After a busy week I enjoyed a leisurely walk around the garden this morning. Asiatic lilies and dahlias from past years are peeking through the soil and recently planted azaleas and hydrangeas are settling in. It seems like a good time to document some of the flowers.
Having staked out territory all around the property, Aquilegia is finishing its spring show.
Returning from last spring, bachelor’s buttons began opening this week.
Following on the success of Coral Charm, the second peony to flower this spring is Festiva Maxima. It made its first appearance this morning.
My passalong roses are in full bloom.
A redbud stands at the southwest corner of the garden. Its signature heart-shaped leaves are at the tender spring green stage.
Drifts of Lamb’s ears, Japanese roof iris and columbine play easily beneath a tall bearded pass-along iris I have had since the late seventies.
Phlox, black and blue salvia foliage, dark heuchera, hellebores.
The woodland phlox is fading and Salvia guaranitica ‘Black and Blue’ leaves are emerging throughout this corner of the garden.
A small island at this corner of the garden is filled with irises, dianthus and a healthy-looking Powis Castle artemisia.
Hellebores are less prominent now but still offer pleasing vignettes.
After a lackluster showing last year, the oakleaf hydrangea looks promising.
This delicate iris is a pass-along sent from Idaho by my sister-in-law Kathleen. First planted in my previous garden, I brought it along when we moved (nearly 22 years ago).
She described it as Japanese iris but I do not know.
Twin Sisters are the last of the daffodil show, which began this year in early February.
A few secondary buds open on Coral Charm this week. Faded petals from the first flowers are scattered beneath.
All finished with its spring show the flowering dogwood at the corner of the northern border is full of fresh green foliage. A second of Virgie’s passalong rose colors up the border. I didn’t get the roses cut back very much this year and after the rainy winter the there is a lot of black spot on the leaves.
In its second year in the northern border this passalong iris came from Pris at Petals and Wings.
A single snapdragon from a few years ago is beginning to open near the iris bed. A large group of Iris ‘Immortality’ is in full bloom; Iris ‘Helen Collingwood’ is just starting to open. Underneath, pansies from my friend Susan last fall provide colorful accents.
The center of the meditation circle has a couple of English thyme that were planted last year and which finally seem happy. The dark plants in the background are Penstemon digitalis ‘Husker Red’. It self-sows in this area.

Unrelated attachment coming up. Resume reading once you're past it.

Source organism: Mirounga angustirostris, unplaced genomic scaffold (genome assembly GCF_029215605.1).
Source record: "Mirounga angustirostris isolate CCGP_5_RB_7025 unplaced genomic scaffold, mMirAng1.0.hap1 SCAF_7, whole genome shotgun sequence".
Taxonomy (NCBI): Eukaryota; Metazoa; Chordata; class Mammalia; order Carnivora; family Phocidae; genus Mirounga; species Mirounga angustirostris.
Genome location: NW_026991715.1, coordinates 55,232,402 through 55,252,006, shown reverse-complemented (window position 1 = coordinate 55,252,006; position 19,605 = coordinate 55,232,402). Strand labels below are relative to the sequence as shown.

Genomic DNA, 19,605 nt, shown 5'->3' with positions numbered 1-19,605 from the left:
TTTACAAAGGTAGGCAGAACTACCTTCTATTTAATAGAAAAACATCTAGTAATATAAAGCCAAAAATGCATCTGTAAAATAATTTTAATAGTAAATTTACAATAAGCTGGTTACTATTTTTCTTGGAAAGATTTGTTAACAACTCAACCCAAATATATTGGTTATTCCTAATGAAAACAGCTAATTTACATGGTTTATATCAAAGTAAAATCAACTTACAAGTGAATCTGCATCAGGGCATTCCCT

I dropped a few seeds of Cerinthe several years ago along one of the paths in the meditation circle, planning to relocate the plants if they survived. (Still there.)
Southern Side Path
I showed the side path on Wednesday but just to complete to walk around my garden, I include it today. More buds have opened on Clematis ‘Jackmanii’ and baptisia is simply wonderful this year.
Irises are spilling over onto the slate path.
Since taking this walk the garden had a nice drenching rain with dark gray clouds all afternoon. Tomorrow should be a beautiful spring day 72F.
Your garden is so beautiful!!
Thanks Chris, this is its week! I love this time of year.
Gorgeous! I think Virgie’s Rose is my favorite..or Powis Castle or the Lambs Ear?! It’s a dilemma.
Thanks Amy. It’s so hard to choose. That’s why I could only manage to whittle down my photos this morning to fewer than 50!
Virgie has to be one!
Yes, only rose I have. It’s one my grandmother and mother grew. When I was growing up I remember it blooming on Mother’s Day!
You need a sign with ‘Garden Extraordinaire – open for viewing.’ 🙂
Thank you Judy. This week is the peak I think (before it all gets way out of hand).
Roses, peonies and bearded Iris – oh my! Enjoy your spring garden, Susie!
Thanks Kris. The roses were icing on the cake.
Oh my goodness–your garden is in a stunning state right now. So colorful! I really don’t know where to start. The Irises and the Hellebores and the Snapdragons and the Roses and…everything else! Very nice.
Thank you Beth! This weekend everything seemed to peak.
Absolutely beautiful, Susie! 😍
Thanks Eliza! I’m savoring these carefree days before the garden begs for water, deadheading and weeding. It’s been a beautiful weekend.
I don’t know how you ever go inside with such a beautiful garden on all sides of your yard. Does your dianthus come up every year?
It’s been a nice weekend to be outdoors. The shorter dianthus has overwintered for a few years. It never dies back completely (of course it doesn’t look great in winter, but on a warm day one might spot a flower). The taller Sweet William is new this year and it never seems to last.
We usually plant them in the winter and they do not make it through summer.
Your garden is so lovely Susie. The rose is stunning! And your peonies and irises are fabulous too – I was reminded of that white peony that I grew in my last garden. Does your Salvia ‘Black and Blue’ always survive winter outdoors? All of my less hardy ones died this winter, and my cuttings were a disaster, so I will plant some more and try with cuttings a bit earlier this year.
Maybe you’ll find another white peony for this new garden? Too bad about your salvia cuttings. For many years the Salvia ‘Black and Blue’ dies back completely and emerges each spring. It is spreading extensively but I’m happy with it so I’ve let it ramble.
I do have a white peony here Susie… I will have to do a post on my peonies when they flower, but that won’t be for another month yet.
That rose makes a glorious display, Susie – are they both single bushes, and how long will they continue to flower for? I have do enjoyed sharing these series of walks with you and seeing more of your garden – I can’t remember if you have evr shared a plan/map of the garden?